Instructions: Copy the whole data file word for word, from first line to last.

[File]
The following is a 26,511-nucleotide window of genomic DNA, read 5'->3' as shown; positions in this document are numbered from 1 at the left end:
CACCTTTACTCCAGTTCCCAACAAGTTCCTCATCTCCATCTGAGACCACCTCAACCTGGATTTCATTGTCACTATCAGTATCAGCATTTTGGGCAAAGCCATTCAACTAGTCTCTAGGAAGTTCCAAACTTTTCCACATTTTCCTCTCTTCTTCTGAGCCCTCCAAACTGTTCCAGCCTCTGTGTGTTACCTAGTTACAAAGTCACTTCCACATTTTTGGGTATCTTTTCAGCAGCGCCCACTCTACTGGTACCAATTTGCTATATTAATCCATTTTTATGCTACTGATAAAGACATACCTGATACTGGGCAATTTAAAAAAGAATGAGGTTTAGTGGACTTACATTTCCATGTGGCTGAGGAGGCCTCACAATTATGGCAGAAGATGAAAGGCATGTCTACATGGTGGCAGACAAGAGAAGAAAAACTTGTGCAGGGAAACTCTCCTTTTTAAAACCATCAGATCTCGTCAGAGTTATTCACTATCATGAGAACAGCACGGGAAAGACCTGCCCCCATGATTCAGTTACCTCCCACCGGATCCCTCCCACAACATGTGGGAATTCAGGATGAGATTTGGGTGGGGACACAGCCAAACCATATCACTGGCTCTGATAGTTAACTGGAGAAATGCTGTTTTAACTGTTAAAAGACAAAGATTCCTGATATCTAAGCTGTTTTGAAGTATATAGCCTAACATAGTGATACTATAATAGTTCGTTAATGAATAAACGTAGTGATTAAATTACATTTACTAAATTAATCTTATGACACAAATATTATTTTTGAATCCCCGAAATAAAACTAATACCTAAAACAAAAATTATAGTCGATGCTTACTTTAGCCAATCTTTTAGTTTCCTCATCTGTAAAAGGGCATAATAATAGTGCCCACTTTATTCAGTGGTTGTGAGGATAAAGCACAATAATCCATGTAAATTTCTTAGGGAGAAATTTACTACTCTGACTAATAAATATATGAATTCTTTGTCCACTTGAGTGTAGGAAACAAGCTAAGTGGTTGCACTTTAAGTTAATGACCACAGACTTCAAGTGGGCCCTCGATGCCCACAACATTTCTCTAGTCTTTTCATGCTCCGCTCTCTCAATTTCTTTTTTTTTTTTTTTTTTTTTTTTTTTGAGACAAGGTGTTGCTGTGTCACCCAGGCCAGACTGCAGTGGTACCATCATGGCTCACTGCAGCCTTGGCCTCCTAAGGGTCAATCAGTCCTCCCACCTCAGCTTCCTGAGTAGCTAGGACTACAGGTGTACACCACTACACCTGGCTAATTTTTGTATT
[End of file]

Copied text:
The following is a 26,511-nucleotide window of genomic DNA, read 5'->3' as shown; positions in this document are numbered from 1 at the left end:
CACCTTTACTCCAGTTCCCAACAAGTTCCTCATCTCCATCTGAGACCACCTCAACCTGGATTTCATTGTCACTATCAGTATCAGCATTTTGGGCAAAGCCATTCAACTAGTCTCTAGGAAGTTCCAAACTTTTCCACATTTTCCTCTCTTCTTCTGAGCCCTCCAAACTGTTCCAGCCTCTGTGTGTTACCTAGTTACAAAGTCACTTCCACATTTTTGGGTATCTTTTCAGCAGCGCCCACTCTACTGGTACCAATTTGCTATATTAATCCATTTTTATGCTACTGATAAAGACATACCTGATACTGGGCAATTTAAAAAAGAATGAGGTTTAGTGGACTTACATTTCCATGTGGCTGAGGAGGCCTCACAATTATGGCAGAAGATGAAAGGCATGTCTACATGGTGGCAGACAAGAGAAGAAAAACTTGTGCAGGGAAACTCTCCTTTTTAAAACCATCAGATCTCGTCAGAGTTATTCACTATCATGAGAACAGCACGGGAAAGACCTGCCCCCATGATTCAGTTACCTCCCACCGGATCCCTCCCACAACATGTGGGAATTCAGGATGAGATTTGGGTGGGGACACAGCCAAACCATATCACTGGCTCTGATAGTTAACTGGAGAAATGCTGTTTTAACTGTTAAAAGACAAAGATTCCTGATATCTAAGCTGTTTTGAAGTATATAGCCTAACATAGTGATACTATAATAGTTCGTTAATGAATAAACGTAGTGATTAAATTACATTTACTAAATTAATCTTATGACACAAATATTATTTTTGAATCCCCGAAATAAAACTAATACCTAAAACAAAAATTATAGTCGATGCTTACTTTAGCCAATCTTTTAGTTTCCTCATCTGTAAAAGGGCATAATAATAGTGCCCACTTTATTCAGTGGTTGTGAGGATAAAGCACAATAATCCATGTAAATTTCTTAGGGAGAAATTTACTACTCTGACTAATAAATATATGAATTCTTTGTCCACTTGAGTGTAGGAAACAAGCTAAGTGGTTGCACTTTAAGTTAATGACCACAGACTTCAAGTGGGCCCTCGATGCCCACAACATTTCTCTAGTCTTTTCATGCTCCGCTCTCTCAATTTCTTTTTTTTTTTTTTTTTTTTTTTTTTTGAGACAAGGTGTTGCTGTGTCACCCAGGCCAGACTGCAGTGGTACCATCATGGCTCACTGCAGCCTTGGCCTCCTAAGGGTCAATCAGTCCTCCCACCTCAGCTTCCTGAGTAGCTAGGACTACAGGTGTACACCACTACACCTGGCTAATTTTTGTATT